CSX’s stock produced a total return of 78% in 2017 and 2018 as its new management team came in and it has continued to rise this year, up 20% so far, Wadewitz said in a research note Friday.
“Following this strong run, we believe that the stock now reflects the good news in terms of further margin improvement and industry leading OR (operating ratio) performance,” he said.
“Given the move up in CSX stock and OR expectations that reflect a high bar, we believe reward/risk is no longer skewed to the upside and we are lowering our rating from Buy to Neutral.”
Daytona Beach-based International Speedway Corp. last week reported adjusted earnings of 57 cents a share for its first quarter ended Feb. 28, 3 cents lower than last year and also 3 cents lower than the consensus forecast of analysts, according to Zacks Investment Research.
The company owns 13 motor sports facilities, including the Daytona International Speedway, and its first quarter includes the Daytona 500 race and other events at the facility surrounding the race.
International Speedway said it sold out reserved grandstand tickets for the Daytona 500 for the fourth consecutive year. That helped revenue grow slightly by 1.1% to $150.6 million.
Earnings were impacted by 5 cents a share in costs related to International Speedway’s evaluation of an offer by NASCAR to buy the company.
NASCAR is owned by the family of founder Bill France, and the family also has a controlling interest in publicly traded International Speedway.
International Speedway in November said NASCAR offered to buy the remaining shares of the company not owned by the France family. Other than the costs incurred, the company gave no other update last week on the negotiations.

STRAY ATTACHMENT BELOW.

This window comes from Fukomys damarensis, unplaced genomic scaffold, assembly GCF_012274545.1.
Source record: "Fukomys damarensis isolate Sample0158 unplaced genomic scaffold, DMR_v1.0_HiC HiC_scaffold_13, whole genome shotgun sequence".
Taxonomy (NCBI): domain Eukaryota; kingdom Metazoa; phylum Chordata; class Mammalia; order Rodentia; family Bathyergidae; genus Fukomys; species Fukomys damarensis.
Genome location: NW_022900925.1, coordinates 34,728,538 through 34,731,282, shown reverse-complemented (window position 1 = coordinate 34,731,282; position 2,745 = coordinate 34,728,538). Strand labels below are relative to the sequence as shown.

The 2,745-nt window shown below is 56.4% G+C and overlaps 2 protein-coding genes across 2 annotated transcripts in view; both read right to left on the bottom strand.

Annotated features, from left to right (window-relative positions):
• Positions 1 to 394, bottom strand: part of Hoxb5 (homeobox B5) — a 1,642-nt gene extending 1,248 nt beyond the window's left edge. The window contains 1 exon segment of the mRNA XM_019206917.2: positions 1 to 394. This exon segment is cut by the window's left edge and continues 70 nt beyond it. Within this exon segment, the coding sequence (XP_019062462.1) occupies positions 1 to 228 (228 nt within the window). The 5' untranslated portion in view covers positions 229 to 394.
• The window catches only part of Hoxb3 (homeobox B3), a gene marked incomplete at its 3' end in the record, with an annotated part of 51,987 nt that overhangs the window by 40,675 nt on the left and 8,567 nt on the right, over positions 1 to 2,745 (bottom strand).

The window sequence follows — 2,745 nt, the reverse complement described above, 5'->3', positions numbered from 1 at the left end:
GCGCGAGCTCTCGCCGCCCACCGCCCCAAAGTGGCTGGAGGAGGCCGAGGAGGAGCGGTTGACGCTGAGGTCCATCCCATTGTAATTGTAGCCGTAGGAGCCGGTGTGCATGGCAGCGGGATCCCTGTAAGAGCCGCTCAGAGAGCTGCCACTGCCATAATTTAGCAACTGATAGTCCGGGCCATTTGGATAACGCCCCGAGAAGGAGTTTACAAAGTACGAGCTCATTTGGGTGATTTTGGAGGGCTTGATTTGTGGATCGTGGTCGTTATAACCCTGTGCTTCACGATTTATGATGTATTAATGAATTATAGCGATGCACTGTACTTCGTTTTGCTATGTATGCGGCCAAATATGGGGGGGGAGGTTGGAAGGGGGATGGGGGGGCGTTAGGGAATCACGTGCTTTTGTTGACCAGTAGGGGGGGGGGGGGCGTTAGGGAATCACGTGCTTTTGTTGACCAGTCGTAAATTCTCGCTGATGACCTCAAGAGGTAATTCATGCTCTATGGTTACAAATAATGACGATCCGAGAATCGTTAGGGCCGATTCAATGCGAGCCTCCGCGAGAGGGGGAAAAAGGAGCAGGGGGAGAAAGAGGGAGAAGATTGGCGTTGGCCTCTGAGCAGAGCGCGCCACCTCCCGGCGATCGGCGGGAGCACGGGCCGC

Drone Aviation Holding Corp., which produces tethered aerial platforms for government uses, reported 2018 revenue of $2.7 million, up from just $562,078 in 2017.
“The reason for the increase is that revenues in 2017 were primarily related to refurbishments and enhancements of aerostat systems and the revenues in 2018 were primarily from the sale of two aerostat systems,” the Jacksonville-based company said in its annual report filed with the SEC.
Drone Aviation reported a net loss of $8.5 million, or 89 cents a share, for the year.
The U.S. Department of Defense announced Friday that Jacksonville-based Sauer Inc. was awarded a $9.776 million contract by the U.S. Army Corps of Engineers to build a special operations forces live fire maze and tower.
Work on the contract will be done at Fort Bragg, North Carolina, and is scheduled to be completed by April 2020.
Sauer Inc. is a commercial general contracting subsidiary of Pittsburgh-based Sauer Holdings Inc.
Marker Therapeutics Inc., which is developing cancer treatments but has no products on the market, recorded a net loss of $148 million for 2018.
However, because of additional sales of stock, it had a positive cash flow of $56.6 million for the year.
The company said in a corporate update it expects to have enough cash to meet its operating requirements into the fourth quarter of 2020.
Marker, formerly known as TapImmune, moved its headquarters from Jacksonville to Houston in February. The company has only 11 full-time employees, according to its annual report.
The company still has a small office space at 5 W. Forsyth St. in Jacksonville under a lease that expires in 2022, the report said.
While it’s not selling any products, Marker did recognize $206,000 in grant income for 2018. That money was paid by the Mayo Clinic to the company as part of a U.S. Department of Defense grant to research Marker’s cancer therapies at Mayo in Jacksonville.